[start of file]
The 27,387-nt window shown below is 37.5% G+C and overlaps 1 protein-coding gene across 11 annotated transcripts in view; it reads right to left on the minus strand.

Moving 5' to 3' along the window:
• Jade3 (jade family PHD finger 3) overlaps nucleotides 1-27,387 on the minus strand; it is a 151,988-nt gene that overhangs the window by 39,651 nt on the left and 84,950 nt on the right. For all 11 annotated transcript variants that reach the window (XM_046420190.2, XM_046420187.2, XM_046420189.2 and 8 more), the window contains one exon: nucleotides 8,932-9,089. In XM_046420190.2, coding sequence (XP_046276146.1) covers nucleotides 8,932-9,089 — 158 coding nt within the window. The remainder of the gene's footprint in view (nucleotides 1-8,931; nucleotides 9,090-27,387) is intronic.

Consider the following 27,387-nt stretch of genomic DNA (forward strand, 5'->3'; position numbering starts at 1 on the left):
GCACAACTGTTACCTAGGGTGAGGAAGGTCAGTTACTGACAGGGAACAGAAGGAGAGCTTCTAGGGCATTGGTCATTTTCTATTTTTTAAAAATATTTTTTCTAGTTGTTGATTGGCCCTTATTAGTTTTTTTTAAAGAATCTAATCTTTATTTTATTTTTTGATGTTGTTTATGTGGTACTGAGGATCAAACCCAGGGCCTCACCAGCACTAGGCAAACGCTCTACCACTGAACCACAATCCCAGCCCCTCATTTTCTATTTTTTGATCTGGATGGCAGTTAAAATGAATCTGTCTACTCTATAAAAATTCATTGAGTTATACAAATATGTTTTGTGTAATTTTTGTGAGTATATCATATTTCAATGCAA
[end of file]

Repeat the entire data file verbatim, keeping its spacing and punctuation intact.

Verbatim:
The 27,387-nt window shown below is 37.5% G+C and overlaps 1 protein-coding gene across 11 annotated transcripts in view; it reads right to left on the minus strand.

Moving 5' to 3' along the window:
• Jade3 (jade family PHD finger 3) overlaps nucleotides 1-27,387 on the minus strand; it is a 151,988-nt gene that overhangs the window by 39,651 nt on the left and 84,950 nt on the right. For all 11 annotated transcript variants that reach the window (XM_046420190.2, XM_046420187.2, XM_046420189.2 and 8 more), the window contains one exon: nucleotides 8,932-9,089. In XM_046420190.2, coding sequence (XP_046276146.1) covers nucleotides 8,932-9,089 — 158 coding nt within the window. The remainder of the gene's footprint in view (nucleotides 1-8,931; nucleotides 9,090-27,387) is intronic.

Consider the following 27,387-nt stretch of genomic DNA (forward strand, 5'->3'; position numbering starts at 1 on the left):
GCACAACTGTTACCTAGGGTGAGGAAGGTCAGTTACTGACAGGGAACAGAAGGAGAGCTTCTAGGGCATTGGTCATTTTCTATTTTTTAAAAATATTTTTTCTAGTTGTTGATTGGCCCTTATTAGTTTTTTTTAAAGAATCTAATCTTTATTTTATTTTTTGATGTTGTTTATGTGGTACTGAGGATCAAACCCAGGGCCTCACCAGCACTAGGCAAACGCTCTACCACTGAACCACAATCCCAGCCCCTCATTTTCTATTTTTTGATCTGGATGGCAGTTAAAATGAATCTGTCTACTCTATAAAAATTCATTGAGTTATACAAATATGTTTTGTGTAATTTTTGTGAGTATATCATATTTCAATGCAA